However, the GPS connectivity is draining to your phone’s battery, as the GPS sensor is perpetually seeking to connect to satellites. This is why turning the GPS off is one of the primary suggestions among battery-saving tips for smartphones.
Check this out: 20 Tricks and Tips to Get the Most Out of Google Maps
The proximity sensor determines how far objects are from the phone. For instance, a caller using a phone held up to their ear has the screen go dark when the phone is touching their face.
If the object is too close and the screen is on, it can trigger unintended actions to be taken by the user contacting the touchscreen. The proximity sensor determines that a user’s face is close enough to their screen, and proceeds to shut the screen off.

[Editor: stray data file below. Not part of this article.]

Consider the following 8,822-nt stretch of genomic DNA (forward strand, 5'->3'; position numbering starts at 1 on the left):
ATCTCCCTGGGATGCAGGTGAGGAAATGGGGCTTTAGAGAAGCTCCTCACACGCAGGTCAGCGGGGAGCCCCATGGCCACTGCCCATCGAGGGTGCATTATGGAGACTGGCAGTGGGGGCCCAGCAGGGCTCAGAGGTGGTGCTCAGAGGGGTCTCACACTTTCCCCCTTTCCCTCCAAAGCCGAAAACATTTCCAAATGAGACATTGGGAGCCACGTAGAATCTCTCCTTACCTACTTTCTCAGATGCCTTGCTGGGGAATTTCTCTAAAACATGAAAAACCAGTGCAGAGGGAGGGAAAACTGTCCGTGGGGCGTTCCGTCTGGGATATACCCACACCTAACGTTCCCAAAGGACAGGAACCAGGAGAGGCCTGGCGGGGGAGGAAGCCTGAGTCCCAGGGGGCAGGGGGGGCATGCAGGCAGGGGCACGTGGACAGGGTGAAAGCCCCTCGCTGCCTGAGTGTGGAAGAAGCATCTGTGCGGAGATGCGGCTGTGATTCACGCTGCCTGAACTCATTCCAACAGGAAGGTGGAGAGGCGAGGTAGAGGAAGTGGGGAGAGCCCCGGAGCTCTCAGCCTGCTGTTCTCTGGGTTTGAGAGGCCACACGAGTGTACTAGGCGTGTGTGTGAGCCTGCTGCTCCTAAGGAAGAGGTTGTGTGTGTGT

Ambient Light Sensor
If you have ever noticed that the brightness on your phone auto-adjusts based on the lighting of the environment you are in, you have witnessed the ambient light sensor at work.
This sensor detects light around you, then communicates that information back to the phone’s OS, which in turn turns the brightness up or down, depending on the lighting situation.
The microphone is a sensor meant specifically for the detection of sound and volume of the sound. As the sound waves trigger the microphone sensor, the phone responds accordingly.
In the most traditional sense, it registers the sound to communicate for phone calls. In other respects, it is also utilized in voice search commands, spoken text dictation, and recognition of incoming sounds for identification, such as the one used by music identifier apps like Shazam.